• Groin Attack: In episode 20, when Ellis sets L.A.'s crotch on fire with her powers (Ouch!).
  • The Gunslinger: Nadie.
  • Healing Factor: Sort of—Ellis can only remove foreign objects from the body without harm. She can do absolutely nothing to the wounds caused by them, let alone to any kind of illness.
  • Heel Face Turn: Blue Eyes. Episode 21 is pretty much dedicated to this.
  • Hidden Depths: Antonio: mild-manner taco stand manager, former contract killer.
  • Hidden Eyes: Ellis in episode 16.
  • Hot for Student: Ellis and Doctor Schneider.
  • Hot Springs Episode: In the Mexican Desert, no less! in Episode 15. Justified, in that it's a spa with an onsen theme.
  • How We Got Here: A few episodes are set up like this.
  • I Cannot Self-Terminate: Ellis and L.A.
  • I Just Want to Be Normal: Ellis in episode 23.
  • Idiosyncratic Episode Naming: With the sole exception of "Maple Leaf", every episode begins with "A Woman" or "A Man" and then an adjective phrase to describe them or their actions in that episode.
  • In a Single Bound: Ellis and L.A.
  • Invocation: In the last episodes.
  • Jerkass: Nadie is frequently rude and unaware of or unconcerned with most people's feelings. Even knowing how innocent and lacking in worldly experience Ellis is, Nadie occasionally treats her with casual, if unintentional, callousness and insensitivity. This eventually fades away by the end of the series.
  • Jittercam: A subtle example in episode 16 as L.A. walks towards the camera.
  • Kawaiiko: Lirio.
  • Killed Off for Real: L.A. and Rosenberg; though in the final episode they fake us out with Jody's assistant.
  • Last Of Their Kind: The witches dying out.
  • Limited Wardrobe: Semi-justfied, given they're fugitives.
  • Limp and Livid: L.A.
  • Lolicon: Ortega's interest in Ellis in episode 12. Hell, anyone who has interest in Ellis tends to border on this. L.A. manages to avert this since he's the same age as her.
  • Lovely Angels
  • Love Makes You Crazy: L.A., although his love for Ellis has been imprinted in his mind.
  • MacGuffin: Witch powers.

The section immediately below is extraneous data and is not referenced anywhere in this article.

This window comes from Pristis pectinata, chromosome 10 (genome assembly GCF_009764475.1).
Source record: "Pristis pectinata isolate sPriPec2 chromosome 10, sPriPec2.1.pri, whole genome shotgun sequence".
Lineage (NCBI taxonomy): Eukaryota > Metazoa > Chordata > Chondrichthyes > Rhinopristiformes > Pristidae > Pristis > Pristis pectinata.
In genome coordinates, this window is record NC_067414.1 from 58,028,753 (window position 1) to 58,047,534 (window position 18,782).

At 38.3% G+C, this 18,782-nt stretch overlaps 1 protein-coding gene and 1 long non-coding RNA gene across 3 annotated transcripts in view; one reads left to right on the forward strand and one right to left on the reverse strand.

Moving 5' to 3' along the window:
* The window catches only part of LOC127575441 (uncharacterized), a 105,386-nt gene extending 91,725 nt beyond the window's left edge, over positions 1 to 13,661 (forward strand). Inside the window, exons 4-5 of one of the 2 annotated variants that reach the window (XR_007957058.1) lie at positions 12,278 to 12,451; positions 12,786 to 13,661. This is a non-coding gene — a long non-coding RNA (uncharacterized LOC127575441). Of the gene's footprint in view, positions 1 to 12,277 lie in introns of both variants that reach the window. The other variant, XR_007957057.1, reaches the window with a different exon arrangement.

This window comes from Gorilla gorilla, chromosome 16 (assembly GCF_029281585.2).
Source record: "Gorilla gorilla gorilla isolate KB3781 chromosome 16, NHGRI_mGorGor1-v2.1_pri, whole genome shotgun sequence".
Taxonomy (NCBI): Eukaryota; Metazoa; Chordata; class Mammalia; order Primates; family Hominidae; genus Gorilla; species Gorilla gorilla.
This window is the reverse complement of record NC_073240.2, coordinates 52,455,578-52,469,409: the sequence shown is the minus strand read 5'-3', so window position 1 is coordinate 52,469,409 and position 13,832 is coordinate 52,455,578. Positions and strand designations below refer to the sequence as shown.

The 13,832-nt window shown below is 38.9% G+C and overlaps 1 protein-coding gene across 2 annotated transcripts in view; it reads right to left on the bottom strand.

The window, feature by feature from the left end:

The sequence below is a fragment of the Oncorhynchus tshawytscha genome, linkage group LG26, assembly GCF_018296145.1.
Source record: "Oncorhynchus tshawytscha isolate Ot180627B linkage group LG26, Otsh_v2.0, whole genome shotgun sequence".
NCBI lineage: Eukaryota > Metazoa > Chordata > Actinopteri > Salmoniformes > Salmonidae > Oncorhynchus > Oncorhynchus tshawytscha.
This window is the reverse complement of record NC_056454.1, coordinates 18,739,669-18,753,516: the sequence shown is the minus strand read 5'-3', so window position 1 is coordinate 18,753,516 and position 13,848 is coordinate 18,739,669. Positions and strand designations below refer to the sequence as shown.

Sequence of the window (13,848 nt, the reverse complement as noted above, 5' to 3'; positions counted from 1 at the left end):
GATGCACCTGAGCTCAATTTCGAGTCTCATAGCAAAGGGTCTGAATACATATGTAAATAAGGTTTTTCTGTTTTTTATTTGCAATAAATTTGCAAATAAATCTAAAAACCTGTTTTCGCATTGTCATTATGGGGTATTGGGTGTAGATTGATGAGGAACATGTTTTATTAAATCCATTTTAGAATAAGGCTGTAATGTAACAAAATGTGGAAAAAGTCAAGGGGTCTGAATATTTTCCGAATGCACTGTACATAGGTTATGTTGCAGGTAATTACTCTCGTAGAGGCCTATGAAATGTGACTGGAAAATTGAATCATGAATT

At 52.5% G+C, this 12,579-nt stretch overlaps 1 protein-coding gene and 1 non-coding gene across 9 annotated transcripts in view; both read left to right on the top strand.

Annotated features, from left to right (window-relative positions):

• Magic Skirt: Ellis.
  • Meaningful Name: Several.
    • It's obvious that "Ellis" is actually "L.S."; Rosenberg actually pronounces it as separate letters when Nadie and Ellis finally meet him for the first time.
    • "Rosenberg" is German for "rose mountain"; given the role the "Inca rose" crystals play in the plot -- particularly in the mountain redoubt of the witches at the end -- it's clear that it's an intentional echo.
  • The Men in Black: In the OP only, there is one guarding a brainwashing facility for Rosenberg, but given he's wearing a sombrero and smoking a pipe, that sorta takes away the mystique. He's only in one episode, and doesn't do anything. Blue Eyes does utilize a couple of WIB henchladies though.
  • Meganekko: Jody Hayward, a.k.a. "Blue Eyes".
  • Meido: Ellis and Nadie don maid outfits twice.
  • Mind Control Eyes: L.A. in episode 24, and Ellis whenever she unconsciously manifests her powers. Her eyes still change even after she gains full control of her powers.
  • Ms. Fanservice: Blue Eyes.
  • Morality Pet: Lirio to Ricardo. Not that he's a bad guy.
    • Subverted with Melissa Rosenberg. When we first see her, we expect that discovering he's a married man with a devoted wife will reveal sympathetic aspects of his character. No such luck; instead we learn that he's apparently using and manipulating her as much as he does anyone else, and has no redeeming qualities whatsoever.
  • Mood Whiplash: "Maple Leaf"